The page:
Jason Blake was never picked in the NHL Draft, but his son, Jackson, will have that chance this weekend

·4 min read

Jul. 24—Jason Blake was a two-time Hobey Baker Award finalist at UND. He played in 871 NHL games, an NHL All-Star Game and an Olympics.

But his son, Jackson, will soon nab a distinction his father never did.

Jackson will be selected in the NHL Draft.

"No matter where I go, to have a dad that never got drafted and ended up having a nice career in the NHL is pretty cool," Jackson said. "It really doesn't matter where I go. I feel like the work really gets going from there. Nothing really changes except knowing now you have to work even harder."

The UND recruit, who will come to campus in the fall of 2022, is projected to be a mid-round pick. He also could sneak up the draft board after dazzling scouts with his skill level and smarts during an unforgettable 2020-21 season.

Blake played for Eden Prairie High School, leading the team to the Minnesota state Class AA hockey title. He scored the game-winning goal in overtime of the championship.

Then, Blake went to Chicago to join up with the United States Hockey League's Steel before their playoff push. He once again scored the game-winning goal in the Clark Cup-clincher.

Although he doesn't have a ton of size — he's 5-foot-10, 158 pounds — the NHL game has changed since his father was passed over in the NHL Draft during the mid-1990s. It has opened up to smaller, skilled players. Tampa Bay's Brayden Point, Calgary's Johnny Gaudreau and Montreal's Cole Caulfield are some examples of smaller players who were drafted and have excelled at the next level.

They've helped open the door for a player like Blake, who talked to roughly 20 NHL teams ahead of the draft.

"He's one of the smartest and most skilled players in the U.S. this year," an NHL scout told the Herald. "He processes the play so quick and has the skill to execute. He makes plays through sticks and scores goals in the home plate area that will translate to the next level. He's pretty gritty and courageous in the offensive zone and really good in tight areas with the puck. He needs to grow stronger, improve his speed and be more consistent on the defensive side of the game. He will benefit from another full year in the USHL and should be a big point producer, top power-play guy for North Dakota."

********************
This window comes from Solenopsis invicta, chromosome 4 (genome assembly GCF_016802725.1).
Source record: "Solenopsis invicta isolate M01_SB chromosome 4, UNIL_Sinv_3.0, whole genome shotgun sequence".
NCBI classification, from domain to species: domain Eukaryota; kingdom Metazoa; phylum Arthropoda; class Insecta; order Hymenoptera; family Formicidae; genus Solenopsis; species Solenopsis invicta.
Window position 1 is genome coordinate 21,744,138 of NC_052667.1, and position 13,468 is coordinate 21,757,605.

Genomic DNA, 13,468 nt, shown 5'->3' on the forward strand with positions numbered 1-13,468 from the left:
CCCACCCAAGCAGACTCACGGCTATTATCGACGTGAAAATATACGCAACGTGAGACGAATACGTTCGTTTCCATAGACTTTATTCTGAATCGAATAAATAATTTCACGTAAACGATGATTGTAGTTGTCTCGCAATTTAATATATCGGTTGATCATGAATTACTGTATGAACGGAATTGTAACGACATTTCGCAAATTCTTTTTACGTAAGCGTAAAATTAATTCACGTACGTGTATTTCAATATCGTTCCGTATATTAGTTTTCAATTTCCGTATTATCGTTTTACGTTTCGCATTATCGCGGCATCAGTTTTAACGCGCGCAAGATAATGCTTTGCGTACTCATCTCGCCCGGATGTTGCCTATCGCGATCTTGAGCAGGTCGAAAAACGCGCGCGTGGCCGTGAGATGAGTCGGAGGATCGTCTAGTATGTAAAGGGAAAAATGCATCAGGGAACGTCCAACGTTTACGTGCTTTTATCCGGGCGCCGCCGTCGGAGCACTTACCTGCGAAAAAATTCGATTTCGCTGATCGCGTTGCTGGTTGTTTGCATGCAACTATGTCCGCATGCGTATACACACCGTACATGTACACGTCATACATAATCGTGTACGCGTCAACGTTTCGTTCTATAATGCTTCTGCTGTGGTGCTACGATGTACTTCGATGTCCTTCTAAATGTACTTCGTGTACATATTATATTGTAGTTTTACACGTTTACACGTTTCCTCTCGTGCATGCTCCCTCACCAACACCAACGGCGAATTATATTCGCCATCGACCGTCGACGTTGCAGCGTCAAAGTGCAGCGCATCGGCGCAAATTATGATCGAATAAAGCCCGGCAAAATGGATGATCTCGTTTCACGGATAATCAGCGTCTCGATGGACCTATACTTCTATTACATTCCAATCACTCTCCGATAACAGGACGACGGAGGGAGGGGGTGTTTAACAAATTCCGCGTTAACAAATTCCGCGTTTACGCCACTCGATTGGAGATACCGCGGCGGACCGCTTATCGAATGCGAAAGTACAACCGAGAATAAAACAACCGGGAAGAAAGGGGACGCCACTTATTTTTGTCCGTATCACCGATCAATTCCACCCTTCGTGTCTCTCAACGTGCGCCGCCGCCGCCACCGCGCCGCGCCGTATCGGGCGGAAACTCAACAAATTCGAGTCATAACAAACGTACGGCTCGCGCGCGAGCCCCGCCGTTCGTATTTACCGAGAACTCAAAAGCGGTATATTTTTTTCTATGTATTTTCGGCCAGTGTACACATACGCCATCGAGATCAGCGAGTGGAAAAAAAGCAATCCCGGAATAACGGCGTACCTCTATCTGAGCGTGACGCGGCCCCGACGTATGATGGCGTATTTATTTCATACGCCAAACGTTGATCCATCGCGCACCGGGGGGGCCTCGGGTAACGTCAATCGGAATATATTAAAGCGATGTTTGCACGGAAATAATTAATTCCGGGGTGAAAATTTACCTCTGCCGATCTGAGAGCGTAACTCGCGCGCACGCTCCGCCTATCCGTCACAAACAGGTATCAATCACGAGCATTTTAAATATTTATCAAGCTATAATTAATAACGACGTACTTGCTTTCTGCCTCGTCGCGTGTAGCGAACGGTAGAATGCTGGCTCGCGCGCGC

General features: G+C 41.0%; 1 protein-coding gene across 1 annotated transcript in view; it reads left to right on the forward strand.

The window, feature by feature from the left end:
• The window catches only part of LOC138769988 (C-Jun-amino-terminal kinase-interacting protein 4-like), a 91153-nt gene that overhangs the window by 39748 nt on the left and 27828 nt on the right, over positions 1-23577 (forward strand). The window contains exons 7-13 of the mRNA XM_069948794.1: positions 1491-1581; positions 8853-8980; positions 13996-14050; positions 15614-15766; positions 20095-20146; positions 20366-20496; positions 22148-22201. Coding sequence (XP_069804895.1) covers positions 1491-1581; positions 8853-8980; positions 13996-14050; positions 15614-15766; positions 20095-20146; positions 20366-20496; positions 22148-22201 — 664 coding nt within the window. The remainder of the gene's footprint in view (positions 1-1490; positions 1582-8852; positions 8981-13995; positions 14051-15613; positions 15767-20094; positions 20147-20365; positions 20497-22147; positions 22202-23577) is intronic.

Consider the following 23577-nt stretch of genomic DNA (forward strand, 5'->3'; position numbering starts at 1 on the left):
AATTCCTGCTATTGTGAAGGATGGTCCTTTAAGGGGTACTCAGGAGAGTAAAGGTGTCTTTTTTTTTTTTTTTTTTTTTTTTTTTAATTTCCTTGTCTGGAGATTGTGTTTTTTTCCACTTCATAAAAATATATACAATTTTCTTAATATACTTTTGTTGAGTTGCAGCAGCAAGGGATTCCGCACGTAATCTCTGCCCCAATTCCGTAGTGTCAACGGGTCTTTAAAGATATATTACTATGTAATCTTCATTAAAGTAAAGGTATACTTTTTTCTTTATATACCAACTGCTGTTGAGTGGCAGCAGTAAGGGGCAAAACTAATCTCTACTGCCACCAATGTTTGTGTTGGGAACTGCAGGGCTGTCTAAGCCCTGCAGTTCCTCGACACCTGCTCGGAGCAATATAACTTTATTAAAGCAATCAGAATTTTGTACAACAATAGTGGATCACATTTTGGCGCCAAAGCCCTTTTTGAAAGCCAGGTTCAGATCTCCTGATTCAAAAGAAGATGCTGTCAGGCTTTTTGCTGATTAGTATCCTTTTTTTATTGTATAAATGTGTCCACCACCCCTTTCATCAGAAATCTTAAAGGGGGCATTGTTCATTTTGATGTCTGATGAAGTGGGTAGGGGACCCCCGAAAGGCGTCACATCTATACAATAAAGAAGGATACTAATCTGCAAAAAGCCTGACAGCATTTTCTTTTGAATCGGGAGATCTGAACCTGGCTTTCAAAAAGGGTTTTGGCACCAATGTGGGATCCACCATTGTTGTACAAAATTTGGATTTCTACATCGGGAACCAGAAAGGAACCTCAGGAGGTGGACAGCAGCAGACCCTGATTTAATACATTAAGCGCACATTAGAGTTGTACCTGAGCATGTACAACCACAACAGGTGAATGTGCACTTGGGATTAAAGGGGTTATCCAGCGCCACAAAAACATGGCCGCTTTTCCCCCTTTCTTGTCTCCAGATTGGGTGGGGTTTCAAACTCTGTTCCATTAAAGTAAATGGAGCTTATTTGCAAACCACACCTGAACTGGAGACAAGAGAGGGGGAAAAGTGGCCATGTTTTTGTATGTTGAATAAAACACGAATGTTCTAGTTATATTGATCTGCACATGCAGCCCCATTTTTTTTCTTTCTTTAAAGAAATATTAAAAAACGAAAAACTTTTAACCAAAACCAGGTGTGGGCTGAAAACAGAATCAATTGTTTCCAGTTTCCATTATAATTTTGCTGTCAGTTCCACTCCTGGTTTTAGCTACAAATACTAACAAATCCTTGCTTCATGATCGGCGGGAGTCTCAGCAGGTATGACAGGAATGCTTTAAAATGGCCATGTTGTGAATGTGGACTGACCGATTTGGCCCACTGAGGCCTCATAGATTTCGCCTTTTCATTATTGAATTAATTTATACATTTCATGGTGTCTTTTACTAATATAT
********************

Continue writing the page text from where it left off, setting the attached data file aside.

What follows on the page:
Blake, who is entering his senior year in high school, will play next season for Chicago before coming to campus.

"He's such a dynamic, skilled player," Chicago Steel coach Brock Sheahan said. "He has great vision. He might be the most skilled player we've had at our program in a lot of ways. It's just making sure he's not playing a one-on-one style. When he plays a team game, he's an unbelievable player."

Rounds 2-7 of the NHL Draft will begin at 10 a.m. Saturday on NHL Network.

UND expects to see two or three players selected. Freshman defenseman Brent Johnson is projected to go in the second or third rounds. Blake will soon follow. And defenseman commit Nate Benoit is a potential late-round pick.

The UND coaching staff cannot comment on Blake or Benoit because they have not signed National Letters of Intent yet, but Blake said he's already looking forward to his arrival in Grand Forks.

"I'm super excited," he said. "North Dakota is such a good program. They've bred a lot of good hockey players and have a lot of good hockey players right now. That's going to be super exciting."

Jackson Blake

Arrival at UND: Fall 2022.

Position: Forward.

Size: 5-foot-10, 158 pounds.

Hometown: Eden Prairie, Minn.

2020-21 teams: Eden Prairie High School and Chicago (USHL).

NHL Central Scouting ranking: No. 52 North American skater.

Draft projection: Third, fourth or fifth round.

An NHL scout says: "He's one of the smartest and most skilled players in the U.S. this year. He processes the play so quick and has the skill to execute. He makes plays through sticks and scores goals in the home plate area that will translate to the next level. He's pretty gritty and courageous in the offensive zone and really good in tight areas with the puck. He needs to grow stronger, improve his speed and be more consistent on the defensive side of the game. He will benefit from another full year in the USHL and should be a big point producer, top power-play guy for North Dakota."

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